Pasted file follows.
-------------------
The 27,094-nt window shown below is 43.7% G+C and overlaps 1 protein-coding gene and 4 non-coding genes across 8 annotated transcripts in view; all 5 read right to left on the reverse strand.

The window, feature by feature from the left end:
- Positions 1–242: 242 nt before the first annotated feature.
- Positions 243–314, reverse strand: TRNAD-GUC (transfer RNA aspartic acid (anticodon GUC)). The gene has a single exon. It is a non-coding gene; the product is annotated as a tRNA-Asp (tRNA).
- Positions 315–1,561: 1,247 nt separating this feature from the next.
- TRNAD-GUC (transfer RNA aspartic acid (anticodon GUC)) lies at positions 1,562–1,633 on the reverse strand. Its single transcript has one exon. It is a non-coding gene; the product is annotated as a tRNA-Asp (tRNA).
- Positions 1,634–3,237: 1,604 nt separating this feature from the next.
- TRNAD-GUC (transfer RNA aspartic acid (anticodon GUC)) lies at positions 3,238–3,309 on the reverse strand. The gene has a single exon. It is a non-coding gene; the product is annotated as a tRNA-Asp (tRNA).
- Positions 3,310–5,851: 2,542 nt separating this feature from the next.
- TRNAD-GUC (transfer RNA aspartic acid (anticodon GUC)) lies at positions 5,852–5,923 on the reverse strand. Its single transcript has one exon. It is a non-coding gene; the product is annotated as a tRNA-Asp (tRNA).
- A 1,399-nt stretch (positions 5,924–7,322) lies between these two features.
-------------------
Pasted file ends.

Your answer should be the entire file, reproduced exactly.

The 27,094-nt window shown below is 43.7% G+C and overlaps 1 protein-coding gene and 4 non-coding genes across 8 annotated transcripts in view; all 5 read right to left on the reverse strand.

The window, feature by feature from the left end:
- Positions 1–242: 242 nt before the first annotated feature.
- Positions 243–314, reverse strand: TRNAD-GUC (transfer RNA aspartic acid (anticodon GUC)). The gene has a single exon. It is a non-coding gene; the product is annotated as a tRNA-Asp (tRNA).
- Positions 315–1,561: 1,247 nt separating this feature from the next.
- TRNAD-GUC (transfer RNA aspartic acid (anticodon GUC)) lies at positions 1,562–1,633 on the reverse strand. Its single transcript has one exon. It is a non-coding gene; the product is annotated as a tRNA-Asp (tRNA).
- Positions 1,634–3,237: 1,604 nt separating this feature from the next.
- TRNAD-GUC (transfer RNA aspartic acid (anticodon GUC)) lies at positions 3,238–3,309 on the reverse strand. The gene has a single exon. It is a non-coding gene; the product is annotated as a tRNA-Asp (tRNA).
- Positions 3,310–5,851: 2,542 nt separating this feature from the next.
- TRNAD-GUC (transfer RNA aspartic acid (anticodon GUC)) lies at positions 5,852–5,923 on the reverse strand. Its single transcript has one exon. It is a non-coding gene; the product is annotated as a tRNA-Asp (tRNA).
- A 1,399-nt stretch (positions 5,924–7,322) lies between these two features.